How to Turn Your Laptop Into a Universal Remote Control
By Jeff Grundy
With televisions that connect easily to computers, receivers capable of streaming music over Wi-Fi and other high-tech gadgets becoming more commonplace, more users are looking for ways to streamline how their devices are controlled. If you are tired of keeping up with multiple remotes for all your gear, you can use your laptop as a universal remote, not only for your devices and but for controlling home automation gadgets as well.
Purchase a USB infrared transmitter/receiver. Units such as the USB-UIRT or the Promixis PIR-1 connect to the USB port on your laptop and allow you to control devices that respond to infrared signals (links in Resources).
Download and install a trial version of a remote/automation application designed to work with USB infrared receiver/transmitters. Programs such as Promixis NetRemote, Promixis Girder and IRCommand2 Universal Remote Control Software all work with USB infrared transmitters and enable you to control virtually any device that uses a remote control with the your laptop or desktop computer. Reboot the laptop after installing the remote/automation application, if prompted.
Connect the cable from the infrared receiver/transmitter to an empty USB port on the laptop, and then wait a few seconds for Windows to prompt you for the installation disc. Insert the installation disc for the infrared receiver/transmitter in the optical drive, and then wait a few seconds for the driver installation wizard to appear on the screen. Click "Setup" or "Install," follow the prompts to install the infrared receiver/transmitter driver on the laptop, and then restart the machine when prompted.
Launch the remote/automation application, and then click "Setup," "Configure Remote" or another similarly named option on the toolbar or menu bar. Select the USB transmitter/receiver as the default communication device, and then click "OK" or "Apply."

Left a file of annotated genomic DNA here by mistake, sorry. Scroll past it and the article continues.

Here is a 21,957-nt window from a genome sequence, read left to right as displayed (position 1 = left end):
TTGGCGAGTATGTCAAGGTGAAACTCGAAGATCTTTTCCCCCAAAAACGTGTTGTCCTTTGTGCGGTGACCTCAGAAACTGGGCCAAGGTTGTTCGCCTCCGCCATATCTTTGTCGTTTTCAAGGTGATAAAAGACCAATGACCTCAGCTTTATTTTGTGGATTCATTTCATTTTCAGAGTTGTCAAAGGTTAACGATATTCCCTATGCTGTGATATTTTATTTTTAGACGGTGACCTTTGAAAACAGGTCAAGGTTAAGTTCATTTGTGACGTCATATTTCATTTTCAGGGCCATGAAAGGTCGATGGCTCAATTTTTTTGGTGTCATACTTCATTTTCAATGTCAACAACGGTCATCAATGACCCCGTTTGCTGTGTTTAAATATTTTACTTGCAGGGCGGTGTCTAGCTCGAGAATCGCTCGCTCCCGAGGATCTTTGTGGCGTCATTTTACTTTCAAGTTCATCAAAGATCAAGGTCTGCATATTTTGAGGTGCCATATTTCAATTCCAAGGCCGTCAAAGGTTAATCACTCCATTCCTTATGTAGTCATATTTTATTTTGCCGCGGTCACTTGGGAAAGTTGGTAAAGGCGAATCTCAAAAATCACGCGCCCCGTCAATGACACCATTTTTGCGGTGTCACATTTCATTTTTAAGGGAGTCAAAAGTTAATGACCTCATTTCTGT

Position the infrared transmitter so that it faces the television or other device you want to control. Power off the TV or device, and then click the type of device you want to program with the laptop remote (i.e. TV or Stereo.) Click "Learn," "Scan" or "Search Codes," and then wait a few seconds for the remote/automation application to send a series of codes to the device and turn it off via the infrared receiver/transmitter. Alternatively, click the "Enter Code Manually" or other similar link, enter the remote code from the device's user guide or manual and then click "OK" or "Save."
Program other devices you want to control with the laptop remote as needed.
Click the name of the device you want to control in the main window of the remote/automation program. Use the on-screen controls to change channels or stations, increase or decrease volume, view menu settings or other functions you would normally perform with a standard remote control.
- If the remote/automation application cannot determine the correct remote code automatically, and you don’t have the user guide or manual for the device you want to control, you can use the regular remote control for the device to program the laptop remote. To do this, first click the "Receive Codes" or "Receive Codes from Remote" option in the device configuration window of the remote/automation program. Point the remote control for the device at the USB infrared receive/transmitter and press the "ON/OFF" button a few times until the application displays a "Code Received," "Code Learned" or other similar message box.
- Depending upon the remote/automation application you choose, the trial period lasts only between 7 and 30 days. Consequently, if you want to use the remote/automation application after the trial period expires, you must purchase a license key or code on the manufacturer website.
Jeff Grundy has been writing computer-related articles and tutorials since 1995. Since that time, Grundy has written many guides to using various applications that are published on numerous how-to and tutorial sites. Born and raised in South Georgia, Grundy holds a Master of Science degree in mathematics from the Georgia Institute of Technology.